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Yell wind farm progresses

| Written by Chris Cope

All five turbines of the community owned wind farm at Cullivoe have been erected - Photo: NYDC All five turbines of the community owned wind farm at Cullivoe have been erected - Photo: NYDC A WIND farm on the island of Yell, which could eventually bring as much as £1 million a year into the local community, has moved one step closer to completion after its fifth and final turbine was erected at the weekend.

 After over a decade of planning, North Yell Development Council (NYDC) got the green light in September to start construction on the project near Cullivoe.

Work quickly began on the 4.5 megawatt development and on Sunday its final turbine was erected at the Garth site between Basta Voe and Gloup.

It took just over three weeks in total to construct the five turbines and work will now get underway on building a substation and sorting the electrical connections.

NYDC's Andrew Nisbet said the wind farm should be operational by early March.

The project will sell electricity to the local grid as part of the NINES (Northern Isles New Energy Solutions) project.

"We've been very lucky with the weather when getting the turbines up," Nisbet said.

"There's been fewer delays than expected, so things are going well."

Each turbine is over 40m in height, with the blades 22m long. Each base consists of 155 cubic metres of concrete, and construction workers decided to bury a £2 coin in one of the foundations for good luck.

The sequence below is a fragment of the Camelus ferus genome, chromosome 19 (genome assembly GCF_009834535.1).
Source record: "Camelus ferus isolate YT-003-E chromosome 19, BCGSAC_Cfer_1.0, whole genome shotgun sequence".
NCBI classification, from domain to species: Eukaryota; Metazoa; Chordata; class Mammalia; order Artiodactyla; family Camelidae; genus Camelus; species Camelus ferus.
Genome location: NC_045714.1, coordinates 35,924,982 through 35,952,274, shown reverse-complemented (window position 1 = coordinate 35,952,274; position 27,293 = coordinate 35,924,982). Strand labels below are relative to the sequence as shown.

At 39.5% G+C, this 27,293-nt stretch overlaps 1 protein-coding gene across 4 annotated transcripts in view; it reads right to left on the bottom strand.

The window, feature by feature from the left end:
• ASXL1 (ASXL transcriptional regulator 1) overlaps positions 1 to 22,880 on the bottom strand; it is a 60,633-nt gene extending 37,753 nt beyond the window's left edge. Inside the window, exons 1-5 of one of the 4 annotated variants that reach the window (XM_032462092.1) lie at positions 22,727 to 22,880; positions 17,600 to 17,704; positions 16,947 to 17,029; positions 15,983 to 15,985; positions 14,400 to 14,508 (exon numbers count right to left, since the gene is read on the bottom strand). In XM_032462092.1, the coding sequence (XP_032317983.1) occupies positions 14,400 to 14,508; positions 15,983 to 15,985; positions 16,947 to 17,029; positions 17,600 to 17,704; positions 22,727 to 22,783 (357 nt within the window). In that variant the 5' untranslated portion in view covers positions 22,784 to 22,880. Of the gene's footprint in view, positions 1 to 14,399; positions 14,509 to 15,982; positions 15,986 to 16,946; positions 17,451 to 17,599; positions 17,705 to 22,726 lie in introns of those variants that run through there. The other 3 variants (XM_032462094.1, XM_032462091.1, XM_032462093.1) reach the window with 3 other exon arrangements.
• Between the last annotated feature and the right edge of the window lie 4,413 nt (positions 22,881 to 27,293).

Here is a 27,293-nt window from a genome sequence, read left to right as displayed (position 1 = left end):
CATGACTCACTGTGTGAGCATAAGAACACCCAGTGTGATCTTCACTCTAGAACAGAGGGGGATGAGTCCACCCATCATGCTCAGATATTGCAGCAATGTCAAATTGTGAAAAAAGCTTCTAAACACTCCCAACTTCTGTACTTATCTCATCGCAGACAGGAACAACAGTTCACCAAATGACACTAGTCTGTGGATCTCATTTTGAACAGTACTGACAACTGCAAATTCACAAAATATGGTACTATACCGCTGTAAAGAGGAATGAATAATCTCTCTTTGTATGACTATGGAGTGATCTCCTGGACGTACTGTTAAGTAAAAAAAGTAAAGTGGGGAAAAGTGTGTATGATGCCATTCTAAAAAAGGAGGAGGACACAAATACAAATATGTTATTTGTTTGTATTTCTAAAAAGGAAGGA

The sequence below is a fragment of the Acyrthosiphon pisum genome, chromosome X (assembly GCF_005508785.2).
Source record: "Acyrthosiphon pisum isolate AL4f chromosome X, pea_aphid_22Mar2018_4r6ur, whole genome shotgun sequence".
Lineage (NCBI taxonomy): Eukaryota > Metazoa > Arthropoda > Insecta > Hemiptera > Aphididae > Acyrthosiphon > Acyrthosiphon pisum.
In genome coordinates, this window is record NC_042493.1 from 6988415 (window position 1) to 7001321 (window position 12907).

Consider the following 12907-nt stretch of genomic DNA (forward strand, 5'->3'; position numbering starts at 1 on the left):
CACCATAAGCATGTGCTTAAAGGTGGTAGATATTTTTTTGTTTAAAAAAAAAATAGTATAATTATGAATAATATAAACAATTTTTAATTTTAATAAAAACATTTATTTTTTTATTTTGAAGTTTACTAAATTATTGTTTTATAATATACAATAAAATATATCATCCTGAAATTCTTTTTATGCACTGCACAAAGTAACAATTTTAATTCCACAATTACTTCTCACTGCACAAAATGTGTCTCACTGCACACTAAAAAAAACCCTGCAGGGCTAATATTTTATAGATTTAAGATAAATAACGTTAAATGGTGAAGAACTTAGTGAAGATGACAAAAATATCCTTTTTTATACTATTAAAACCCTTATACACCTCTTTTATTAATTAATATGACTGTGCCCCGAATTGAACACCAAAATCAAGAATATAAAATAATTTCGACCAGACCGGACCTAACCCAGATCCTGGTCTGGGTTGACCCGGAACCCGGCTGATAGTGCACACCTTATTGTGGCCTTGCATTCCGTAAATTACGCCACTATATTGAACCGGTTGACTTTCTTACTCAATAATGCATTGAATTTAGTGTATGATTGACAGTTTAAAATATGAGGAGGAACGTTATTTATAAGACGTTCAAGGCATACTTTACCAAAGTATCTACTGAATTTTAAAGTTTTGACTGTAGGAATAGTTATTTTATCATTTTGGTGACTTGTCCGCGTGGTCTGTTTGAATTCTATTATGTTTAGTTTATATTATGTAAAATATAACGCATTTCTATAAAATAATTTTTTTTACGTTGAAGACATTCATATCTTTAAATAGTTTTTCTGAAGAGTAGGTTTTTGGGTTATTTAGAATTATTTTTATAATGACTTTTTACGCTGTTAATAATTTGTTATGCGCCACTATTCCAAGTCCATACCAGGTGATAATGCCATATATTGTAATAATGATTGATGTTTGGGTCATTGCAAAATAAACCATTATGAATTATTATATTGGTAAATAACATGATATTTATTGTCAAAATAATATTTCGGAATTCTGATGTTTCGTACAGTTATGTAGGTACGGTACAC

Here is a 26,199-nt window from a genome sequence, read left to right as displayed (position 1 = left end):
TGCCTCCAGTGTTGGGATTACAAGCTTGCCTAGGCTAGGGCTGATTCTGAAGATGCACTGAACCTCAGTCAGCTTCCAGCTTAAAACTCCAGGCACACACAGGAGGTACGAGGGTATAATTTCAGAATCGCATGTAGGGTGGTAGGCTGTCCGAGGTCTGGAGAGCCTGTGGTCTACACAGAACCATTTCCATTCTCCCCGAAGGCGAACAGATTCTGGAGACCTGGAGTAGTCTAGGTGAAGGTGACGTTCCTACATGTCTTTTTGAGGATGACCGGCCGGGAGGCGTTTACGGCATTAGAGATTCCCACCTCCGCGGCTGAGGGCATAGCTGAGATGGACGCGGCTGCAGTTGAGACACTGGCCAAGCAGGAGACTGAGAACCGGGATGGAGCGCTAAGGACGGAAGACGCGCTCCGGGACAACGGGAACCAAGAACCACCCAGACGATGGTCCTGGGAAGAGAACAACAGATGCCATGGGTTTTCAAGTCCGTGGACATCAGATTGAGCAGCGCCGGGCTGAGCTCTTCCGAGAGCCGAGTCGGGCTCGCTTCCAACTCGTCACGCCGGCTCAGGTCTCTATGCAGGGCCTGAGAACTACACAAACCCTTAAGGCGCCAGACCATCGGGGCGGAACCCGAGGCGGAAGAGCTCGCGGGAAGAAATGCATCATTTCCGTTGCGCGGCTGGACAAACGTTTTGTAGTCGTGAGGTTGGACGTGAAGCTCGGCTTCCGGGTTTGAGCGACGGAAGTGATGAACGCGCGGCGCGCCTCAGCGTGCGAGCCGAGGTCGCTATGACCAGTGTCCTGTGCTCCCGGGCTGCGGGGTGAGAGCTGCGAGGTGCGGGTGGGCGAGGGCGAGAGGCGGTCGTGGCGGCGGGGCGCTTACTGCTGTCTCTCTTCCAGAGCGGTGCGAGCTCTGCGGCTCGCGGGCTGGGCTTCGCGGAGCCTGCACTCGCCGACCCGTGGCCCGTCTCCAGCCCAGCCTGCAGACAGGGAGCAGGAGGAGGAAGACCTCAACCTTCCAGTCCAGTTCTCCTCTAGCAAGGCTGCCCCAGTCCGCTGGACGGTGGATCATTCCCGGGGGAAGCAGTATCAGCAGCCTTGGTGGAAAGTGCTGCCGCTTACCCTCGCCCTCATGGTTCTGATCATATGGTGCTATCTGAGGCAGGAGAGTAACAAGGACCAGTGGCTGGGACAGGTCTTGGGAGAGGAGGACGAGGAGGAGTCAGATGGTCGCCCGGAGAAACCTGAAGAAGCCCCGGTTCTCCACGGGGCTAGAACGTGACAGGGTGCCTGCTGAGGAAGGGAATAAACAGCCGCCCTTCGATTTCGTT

The estimated cost of the development leapt from £6 million to £8 million following Britain's decision to leave the EU in the summer because it meant the Enercon turbines, which were bought from Germany, did cost more than expected due to the weaker pound.

Income generated by the turbines will only go into the local community once loans have been paid off.

"Once the wind farm is commissioned and starts earning money, it will immediately start paying off the loans," Nisbet said, "but that will be over a ten or 12 year period."

All of the turbine parts came by road from Germany before travelling to Shetland on the NorthLink ferry.

They were stored in Lerwick before being taken to Yell on the inter-island ferry, with some parts travelling with a police escort due to its heavy load.

 

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